Hong Kong police have arrested one of the producers of a TV documentary about the 2019 Yuen Long mob attacks, the show said on Tuesday.

Freelancer Choy Yuk Ling was arrested in the afternoon in connection to the use of car license plate records in an episode of RTHK’s Hong Kong Connection. Police searched her home, the public broadcaster said.

Choi Yuk Ling
Choy Yuk Ling. Photo: investigative.earth.

Another producer involved in the episode confirmed Choy’s arrest to HKFP, but said they had not been contacted by police themselves.

On July 21, 2019, over 100 rod-wielding men stormed Yuen Long MTR station leaving 45 people injured – including journalists, protesters, commuters and pro-democracy lawmaker Lam Cheuk-ting. Police were criticised for responding slowly to the incident, with some officers seen leaving the scene or interacting with the white-clad men. The official account of the incident evolved over a year, with the authorities eventually claiming it was a “gang fight.”

YouTube video

The Hong Kong Connection episode titled “7.21 Who Owns the Truth” was aired on July 13, 2020 and received 1.3 million views on YouTube. It analysed and identified individuals suspected to have participated in the attacks based on surveillance footage from the day obtained from nearby businesses.

Using public records obtained by searching vehicle licence plate numbers provided by the Department of Transport, producers visited the homes of several individuals to seek comment from them, some of whom were rural leaders in Yuen Long.

The documentary presented evidence that at least one plain clothes police officer was on the scene as individuals in white shirts started to gather on the streets prior to the attack in the MTR station.

july 19 yuen long tin shui wai connection lam chun ng kin wai
File Photo: Jimmy Lam/United Social Press.

Hong Kong vehicle licence records contain the personal data of vehicle owners, including their name, residential address and Hong Kong ID card number – all of which can be purchased from a government website. To access a “Certificate of Particulars of Motor Vehicle,” a fee must be paid and the purchaser must declare one of three purposes for obtaining the record: transport related proceedings; the sale and purchase of a vehicle; or traffic and transport related matters.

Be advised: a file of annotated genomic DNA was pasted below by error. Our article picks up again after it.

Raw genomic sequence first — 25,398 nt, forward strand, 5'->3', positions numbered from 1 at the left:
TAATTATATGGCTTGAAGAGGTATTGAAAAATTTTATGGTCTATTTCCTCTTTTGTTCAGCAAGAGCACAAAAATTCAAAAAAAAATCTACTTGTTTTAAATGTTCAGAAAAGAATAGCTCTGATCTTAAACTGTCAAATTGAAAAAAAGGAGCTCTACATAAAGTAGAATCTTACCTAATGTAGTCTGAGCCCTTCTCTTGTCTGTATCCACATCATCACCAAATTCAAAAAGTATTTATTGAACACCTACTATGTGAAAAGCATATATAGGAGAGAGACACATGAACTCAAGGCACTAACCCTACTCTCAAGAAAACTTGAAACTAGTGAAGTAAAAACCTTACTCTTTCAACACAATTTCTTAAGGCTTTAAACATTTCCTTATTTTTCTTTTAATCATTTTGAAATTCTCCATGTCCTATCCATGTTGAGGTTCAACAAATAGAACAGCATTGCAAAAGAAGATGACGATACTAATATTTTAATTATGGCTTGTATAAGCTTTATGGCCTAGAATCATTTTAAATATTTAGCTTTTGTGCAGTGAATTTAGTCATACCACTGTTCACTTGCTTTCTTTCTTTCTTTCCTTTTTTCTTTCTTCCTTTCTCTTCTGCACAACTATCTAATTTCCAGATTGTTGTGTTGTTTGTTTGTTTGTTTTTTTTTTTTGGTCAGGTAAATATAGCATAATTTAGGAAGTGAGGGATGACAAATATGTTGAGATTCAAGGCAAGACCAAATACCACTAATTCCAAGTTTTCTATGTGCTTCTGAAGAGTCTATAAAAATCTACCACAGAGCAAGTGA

Reporters in Hong Kong routinely use vehicle licence records in their reporting.

Choy is a freelance contract producer of the show and not a permanent employee. She is also a former chairperson of the broadcaster’s staff union.

Pro-democracy lawmakers decried the producer’s arrest and said it was a police attack on press freedom, RTHK reported. Democratic Party legislator Lam Cheuk-ting was one of those injured during the 721 attacks, he was subsequently accused of leading black-clad protesters to instigate fights in the station. He said Choy “asked all the right questions” in the episode of Hong Kong Connection as she investigated people connected to the events that day.

Pro-democracy lawmaker Claudia Mo, who was a TV journalist before becoming a politician, said the arrest was “ridiculous,” as searching car plate records is common practice in Hong Kong newsrooms. She also called the arrest a blatant attack on press freedom.

Press freedom concerns

RTHK has been under fire for months, with pro-Beijing lawmaker Junius Ho suggesting last week that it should be merged with the government PR department. Ho, who was extensively interviewed in the RTHK episode, lodged a complaint against the show saying that it was biased.

Junius Ho
Junius Ho. File Photo: Legislative Council, via Flickr.

In an RTHK board of advisors meeting which addressed his complaint, senior management defended the episode and said it was a textbook instance of good journalism.

The police force has axed its production partnership with the broadcaster and lodged complaints about the content of its satirical show Headliner. The show was axed after an episode jokingly implied that officers hoarded protective supplies during the coronavirus pandemic.

In a statement posted to Facebook Tuesday, RTHK Programme Staff Union said it was “disappointed” the police had not provided a reason for Choy’s arrest. The union condemned the arrest as causing a chilling effect.

Additional reporting: Tom Grundy.

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Selina Cheng is a Hong Kong journalist who previously worked with HK01, Quartz and AFP Beijing. She also covered the Umbrella Movement for AP and reported for a newspaper in France. Selina has studied investigative reporting at the Columbia Journalism School.